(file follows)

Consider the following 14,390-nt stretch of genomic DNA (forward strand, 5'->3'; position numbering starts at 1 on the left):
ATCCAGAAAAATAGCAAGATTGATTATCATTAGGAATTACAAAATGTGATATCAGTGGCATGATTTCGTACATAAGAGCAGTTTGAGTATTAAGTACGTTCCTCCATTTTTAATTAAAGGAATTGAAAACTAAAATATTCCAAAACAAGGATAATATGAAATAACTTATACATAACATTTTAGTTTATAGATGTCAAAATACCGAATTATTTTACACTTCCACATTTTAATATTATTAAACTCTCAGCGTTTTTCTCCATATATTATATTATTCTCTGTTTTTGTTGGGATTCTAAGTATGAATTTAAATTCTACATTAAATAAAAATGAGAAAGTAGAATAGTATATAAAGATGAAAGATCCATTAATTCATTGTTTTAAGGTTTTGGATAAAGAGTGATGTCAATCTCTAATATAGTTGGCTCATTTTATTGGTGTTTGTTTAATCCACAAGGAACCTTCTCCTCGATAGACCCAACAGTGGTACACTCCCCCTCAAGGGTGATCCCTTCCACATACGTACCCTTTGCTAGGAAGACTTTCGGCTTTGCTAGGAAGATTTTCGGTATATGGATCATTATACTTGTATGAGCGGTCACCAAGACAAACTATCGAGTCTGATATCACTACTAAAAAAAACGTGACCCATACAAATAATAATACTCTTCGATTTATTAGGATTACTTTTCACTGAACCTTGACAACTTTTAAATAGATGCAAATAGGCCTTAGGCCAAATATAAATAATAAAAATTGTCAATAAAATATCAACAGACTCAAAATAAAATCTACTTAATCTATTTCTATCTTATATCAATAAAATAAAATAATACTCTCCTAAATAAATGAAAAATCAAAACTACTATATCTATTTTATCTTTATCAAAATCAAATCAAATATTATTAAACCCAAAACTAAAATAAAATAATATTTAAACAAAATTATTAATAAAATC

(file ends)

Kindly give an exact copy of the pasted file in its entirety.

Consider the following 14,390-nt stretch of genomic DNA (forward strand, 5'->3'; position numbering starts at 1 on the left):
ATCCAGAAAAATAGCAAGATTGATTATCATTAGGAATTACAAAATGTGATATCAGTGGCATGATTTCGTACATAAGAGCAGTTTGAGTATTAAGTACGTTCCTCCATTTTTAATTAAAGGAATTGAAAACTAAAATATTCCAAAACAAGGATAATATGAAATAACTTATACATAACATTTTAGTTTATAGATGTCAAAATACCGAATTATTTTACACTTCCACATTTTAATATTATTAAACTCTCAGCGTTTTTCTCCATATATTATATTATTCTCTGTTTTTGTTGGGATTCTAAGTATGAATTTAAATTCTACATTAAATAAAAATGAGAAAGTAGAATAGTATATAAAGATGAAAGATCCATTAATTCATTGTTTTAAGGTTTTGGATAAAGAGTGATGTCAATCTCTAATATAGTTGGCTCATTTTATTGGTGTTTGTTTAATCCACAAGGAACCTTCTCCTCGATAGACCCAACAGTGGTACACTCCCCCTCAAGGGTGATCCCTTCCACATACGTACCCTTTGCTAGGAAGACTTTCGGCTTTGCTAGGAAGATTTTCGGTATATGGATCATTATACTTGTATGAGCGGTCACCAAGACAAACTATCGAGTCTGATATCACTACTAAAAAAAACGTGACCCATACAAATAATAATACTCTTCGATTTATTAGGATTACTTTTCACTGAACCTTGACAACTTTTAAATAGATGCAAATAGGCCTTAGGCCAAATATAAATAATAAAAATTGTCAATAAAATATCAACAGACTCAAAATAAAATCTACTTAATCTATTTCTATCTTATATCAATAAAATAAAATAATACTCTCCTAAATAAATGAAAAATCAAAACTACTATATCTATTTTATCTTTATCAAAATCAAATCAAATATTATTAAACCCAAAACTAAAATAAAATAATATTTAAACAAAATTATTAATAAAATC